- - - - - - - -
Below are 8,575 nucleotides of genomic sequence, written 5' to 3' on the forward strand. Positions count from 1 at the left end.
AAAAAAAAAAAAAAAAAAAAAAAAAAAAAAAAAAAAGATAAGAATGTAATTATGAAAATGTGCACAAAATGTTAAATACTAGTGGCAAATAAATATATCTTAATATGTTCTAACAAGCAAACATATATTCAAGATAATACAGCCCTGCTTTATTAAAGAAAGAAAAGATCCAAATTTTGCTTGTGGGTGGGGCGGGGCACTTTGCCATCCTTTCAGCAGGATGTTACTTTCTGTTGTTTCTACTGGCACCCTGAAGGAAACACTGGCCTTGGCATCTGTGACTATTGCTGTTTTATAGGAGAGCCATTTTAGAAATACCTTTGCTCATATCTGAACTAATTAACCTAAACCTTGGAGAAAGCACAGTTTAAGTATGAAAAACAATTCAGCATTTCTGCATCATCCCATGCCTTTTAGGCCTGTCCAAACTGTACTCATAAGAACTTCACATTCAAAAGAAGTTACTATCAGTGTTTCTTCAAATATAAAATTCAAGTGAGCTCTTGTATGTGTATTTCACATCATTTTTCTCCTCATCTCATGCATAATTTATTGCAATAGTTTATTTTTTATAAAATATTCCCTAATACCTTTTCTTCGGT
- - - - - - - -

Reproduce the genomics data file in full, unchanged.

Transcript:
Below are 8,575 nucleotides of genomic sequence, written 5' to 3' on the forward strand. Positions count from 1 at the left end.
AAAAAAAAAAAAAAAAAAAAAAAAAAAAAAAAAAAAGATAAGAATGTAATTATGAAAATGTGCACAAAATGTTAAATACTAGTGGCAAATAAATATATCTTAATATGTTCTAACAAGCAAACATATATTCAAGATAATACAGCCCTGCTTTATTAAAGAAAGAAAAGATCCAAATTTTGCTTGTGGGTGGGGCGGGGCACTTTGCCATCCTTTCAGCAGGATGTTACTTTCTGTTGTTTCTACTGGCACCCTGAAGGAAACACTGGCCTTGGCATCTGTGACTATTGCTGTTTTATAGGAGAGCCATTTTAGAAATACCTTTGCTCATATCTGAACTAATTAACCTAAACCTTGGAGAAAGCACAGTTTAAGTATGAAAAACAATTCAGCATTTCTGCATCATCCCATGCCTTTTAGGCCTGTCCAAACTGTACTCATAAGAACTTCACATTCAAAAGAAGTTACTATCAGTGTTTCTTCAAATATAAAATTCAAGTGAGCTCTTGTATGTGTATTTCACATCATTTTTCTCCTCATCTCATGCATAATTTATTGCAATAGTTTATTTTTTATAAAATATTCCCTAATACCTTTTCTTCGGT